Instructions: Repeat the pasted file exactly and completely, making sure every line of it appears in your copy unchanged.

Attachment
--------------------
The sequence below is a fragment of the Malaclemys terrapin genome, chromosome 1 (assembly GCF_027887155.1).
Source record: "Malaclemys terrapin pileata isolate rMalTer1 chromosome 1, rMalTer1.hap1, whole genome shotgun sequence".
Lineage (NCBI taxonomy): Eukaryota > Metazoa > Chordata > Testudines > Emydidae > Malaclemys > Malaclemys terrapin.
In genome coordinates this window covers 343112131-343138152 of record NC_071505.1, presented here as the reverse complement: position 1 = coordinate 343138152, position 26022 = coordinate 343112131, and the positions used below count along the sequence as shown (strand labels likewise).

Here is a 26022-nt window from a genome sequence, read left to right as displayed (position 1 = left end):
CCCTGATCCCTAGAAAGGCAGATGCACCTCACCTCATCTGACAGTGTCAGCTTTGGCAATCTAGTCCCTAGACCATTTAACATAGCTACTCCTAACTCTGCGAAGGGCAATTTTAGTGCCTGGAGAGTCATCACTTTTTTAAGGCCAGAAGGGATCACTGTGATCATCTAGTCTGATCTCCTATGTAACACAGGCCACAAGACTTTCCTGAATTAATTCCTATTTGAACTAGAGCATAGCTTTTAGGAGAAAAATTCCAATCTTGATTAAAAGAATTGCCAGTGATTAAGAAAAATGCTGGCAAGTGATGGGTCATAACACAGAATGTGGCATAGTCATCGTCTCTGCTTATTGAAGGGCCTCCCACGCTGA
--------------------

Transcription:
The sequence below is a fragment of the Malaclemys terrapin genome, chromosome 1 (assembly GCF_027887155.1).
Source record: "Malaclemys terrapin pileata isolate rMalTer1 chromosome 1, rMalTer1.hap1, whole genome shotgun sequence".
Lineage (NCBI taxonomy): Eukaryota > Metazoa > Chordata > Testudines > Emydidae > Malaclemys > Malaclemys terrapin.
In genome coordinates this window covers 343112131-343138152 of record NC_071505.1, presented here as the reverse complement: position 1 = coordinate 343138152, position 26022 = coordinate 343112131, and the positions used below count along the sequence as shown (strand labels likewise).

Here is a 26022-nt window from a genome sequence, read left to right as displayed (position 1 = left end):
CCCTGATCCCTAGAAAGGCAGATGCACCTCACCTCATCTGACAGTGTCAGCTTTGGCAATCTAGTCCCTAGACCATTTAACATAGCTACTCCTAACTCTGCGAAGGGCAATTTTAGTGCCTGGAGAGTCATCACTTTTTTAAGGCCAGAAGGGATCACTGTGATCATCTAGTCTGATCTCCTATGTAACACAGGCCACAAGACTTTCCTGAATTAATTCCTATTTGAACTAGAGCATAGCTTTTAGGAGAAAAATTCCAATCTTGATTAAAAGAATTGCCAGTGATTAAGAAAAATGCTGGCAAGTGATGGGTCATAACACAGAATGTGGCATAGTCATCGTCTCTGCTTATTGAAGGGCCTCCCACGCTGA